Written by Bill G on March 22 2013
Directed by Shane Carruth
Starring Shane Carruth, David Sullivan, Casey Gooden
(out of 4)
There’s a good movie inside Primer somewhere, waiting to get out. It has a lot of promise – two engineering types (not unlike dudes you might meet at Lockheed or Raytheon) invent things in a garage in their spare time, and one day quite by accident invent a time machine. Eventually greed and delusions of godhood cause them to break their own rules, entangling them in a bizarre web of paradoxes and conflicts with alternate egos. The machine itself is a box made out of spare parts around the house and is placed inside a rented storage building. Finally, the specifics of how the time travel works are possibly the most believable for this sort of thing. Added together, it sounds like sweet music to an engineer’s ears, but the end product is more overly-complicated than cool, more tedious than thrilling.
The movie’s two main characters, Aaron (Carruth) and Abe (Sullivan) come across believably enough, as their dialogue exchanges are filled with the kind of casual tech-speak that you would expect to bore the hell out of anyone who doesn’t have a degree in electrical engineering. The strange device they create requires argon gas infusions and pieces of Aaron’s refrigerator. They bicker with one another over schematics and fret over what it is their new invention actually does. But this kind of thing works in the movie’s favor; it lends a certain credibility to the picture and fits within the do-it-yourself vibe and low budget (the movie was reportedly made for $7,000).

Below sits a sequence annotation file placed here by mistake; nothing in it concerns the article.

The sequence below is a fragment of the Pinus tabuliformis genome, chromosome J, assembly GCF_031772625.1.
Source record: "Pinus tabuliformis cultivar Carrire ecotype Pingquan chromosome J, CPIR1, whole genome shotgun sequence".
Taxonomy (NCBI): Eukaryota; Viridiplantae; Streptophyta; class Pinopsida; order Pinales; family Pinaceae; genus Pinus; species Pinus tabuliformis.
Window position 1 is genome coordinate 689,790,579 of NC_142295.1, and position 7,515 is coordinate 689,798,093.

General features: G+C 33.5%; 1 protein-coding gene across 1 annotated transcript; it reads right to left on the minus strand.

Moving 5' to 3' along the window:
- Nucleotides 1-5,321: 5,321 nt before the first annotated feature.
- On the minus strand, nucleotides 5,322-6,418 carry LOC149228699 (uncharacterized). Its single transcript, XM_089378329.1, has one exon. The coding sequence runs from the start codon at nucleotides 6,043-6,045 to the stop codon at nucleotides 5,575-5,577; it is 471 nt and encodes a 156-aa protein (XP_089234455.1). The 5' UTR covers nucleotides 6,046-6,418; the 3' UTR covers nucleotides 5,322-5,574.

Where the movie begins to falter is in pacing. It takes almost half the movie to establish what it is that the box actually does. When the characters start using it is about when the movie flies off the rails of storytelling. Nothing that happens to Abe and Aaron is told to the audience with any care. Sure, we understand the physical effects such as bleeding ears and losing the ability to write, but the rest of what happens to our inventors is delivered in a haze of choppy editing and cryptic half-explanations almost delivered as an afterthought. Not only is the plot almost impossible to decipher, it seems like it was done intentionally. I am reminded of those contests where the object is to write the most obfuscated C code; yes, Primer works in almost this exact same manner. It’s one thing to handhold your audience, it’s quite another to put the pedal to the metal long after your passengers have fallen out of the car.
Some have compared the picture to Aronofsky’s Pi, but truthfully, Pi‘s plot is more involving, works within its budget, and has serious matters at stake. In contrast, what I can gather about the stakes of Primer is one man’s desire to punch out his boss, and another to separate an unwelcome visitor from his shotgun. Despite an interesting scene involving the details of traveling back in time a day and making money in the stock market, the bitch of it is that Primer really does require a bigger budget. Instead of talking about an offscreen character having a day-old beard (important to the particular scene in question) it would have been better to show it. Instead of a voice-over describing multiples of Aaron fighting one another over a confusing low-budget video montage, it would have been better to use extra money on a split screen.
I guess that’s what’s most frustrating about Primer – it has me yearning for aspects of a production (bigger budget, clearer plot) I would normally not care about or even be against in principle. Logically speaking, the film plays by its own rules and begins to make sense if you read the various Cliff’s Notes on the web. But that’s the same thing that caused me to skip Biology and just photocopy all the notes in the library – if the notes are all you need, why go to class? Primer is like that professor you had in college – smarter than you are, but he can’t teach worth a shit.
- Bill Gordon